Southeast Asian Nations Agree to Free Trade Zone
In light of declining investment in the area and growing competition from India and China, the Association of South East Asian Nations (ASEAN) signed an accord that would eliminate tariff and non-tariff barriers in order to create a single economy by 2020. ASEAN left open the possibility of advancing the deadline.
“Seventeen years from now might be too late,” Reuters quoted Thai Prime Minister Thaksin Shinawatra as saying.
But the diversity of governance, which includes communist autocracies, monarchies and fledgling democracies, could hinder the economic transformation, the countries’ leaders acknowledged, according to the Associated Press.
Thaskin said the differences in economic levels among members nations meant the deadline for creating the trading bloc — called the ASEAN Economic Community — could be staggered.
Along with Thailand, ASEAN is made up of Brunei, Cambodia, Indonesia, Laos, Malaysia, Myanmar (formerly Burma), the Philippines, Singapore and Vietnam. The region contains 500 million people with annual trade totaling $720 billion.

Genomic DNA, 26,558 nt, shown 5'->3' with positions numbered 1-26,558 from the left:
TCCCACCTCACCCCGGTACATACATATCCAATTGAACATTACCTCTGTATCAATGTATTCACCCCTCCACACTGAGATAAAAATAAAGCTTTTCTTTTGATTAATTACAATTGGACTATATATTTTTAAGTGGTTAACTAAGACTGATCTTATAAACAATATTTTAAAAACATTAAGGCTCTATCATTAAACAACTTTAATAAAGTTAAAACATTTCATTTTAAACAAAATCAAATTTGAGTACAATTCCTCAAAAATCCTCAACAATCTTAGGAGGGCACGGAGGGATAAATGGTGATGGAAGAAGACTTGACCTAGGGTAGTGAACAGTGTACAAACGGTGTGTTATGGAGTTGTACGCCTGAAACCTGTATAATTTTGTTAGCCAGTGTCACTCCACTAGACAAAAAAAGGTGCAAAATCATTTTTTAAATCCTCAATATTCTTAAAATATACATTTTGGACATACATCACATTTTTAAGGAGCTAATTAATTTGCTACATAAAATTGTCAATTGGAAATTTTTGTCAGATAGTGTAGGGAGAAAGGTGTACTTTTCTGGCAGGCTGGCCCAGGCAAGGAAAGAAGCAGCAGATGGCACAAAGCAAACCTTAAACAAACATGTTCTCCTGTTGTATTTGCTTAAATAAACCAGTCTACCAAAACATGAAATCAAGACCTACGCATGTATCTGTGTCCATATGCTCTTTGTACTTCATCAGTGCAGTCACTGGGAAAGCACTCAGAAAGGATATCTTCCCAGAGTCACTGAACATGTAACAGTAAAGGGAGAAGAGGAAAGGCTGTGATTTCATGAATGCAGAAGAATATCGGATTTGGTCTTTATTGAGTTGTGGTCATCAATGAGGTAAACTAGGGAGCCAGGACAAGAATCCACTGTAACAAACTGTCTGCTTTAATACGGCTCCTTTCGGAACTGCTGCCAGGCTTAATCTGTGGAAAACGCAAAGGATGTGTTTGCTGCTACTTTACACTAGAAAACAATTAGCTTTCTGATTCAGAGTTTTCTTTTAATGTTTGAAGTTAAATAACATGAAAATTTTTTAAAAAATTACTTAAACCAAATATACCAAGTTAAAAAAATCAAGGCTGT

“We have just witnessed a watershed in the history of ASEAN,” Indonesian President Megawati Sukarnoputri said at the signing. “It will make it possible for our children and their children to live in enduring peace, stability and shared prosperity.”
The bloc is working on implementing free trade agreements with China by 2010, India by 2011 and Japan by 2012, said ASEAN Secretary-General Ong Keng Yong at the meeting, Reuters reported.
The United States is expected to enter negotiations with Thailand on a free trade agreement as well. President Bush will travel to Thailand in two weeks, where he is expected to make the announcement.
ASEAN countries also are considering taking a more unified approach to regional problems such as terrorism, money laundering and people smuggling.
“We must tackle them in a more effective manner,” said Indonesian Foreign Ministry spokesman Marty Natalegawa, according to the AP. “So far we’ve done it in a very piecemeal fashion.”
At this week’s meeting, Southeast Asian representatives avoided the issue of Myanmar’s detention of democracy activist and Nobel Peace Prize laureate Aung San Suu Kyi. Some ASEAN members had called for her release prior to the summit.
But Malaysian Prime Minister Mahathir Mohamad urged his colleagues to uphold their policy of “noninterference in the internal affairs of member countries,” according to the AP, and the nations complied.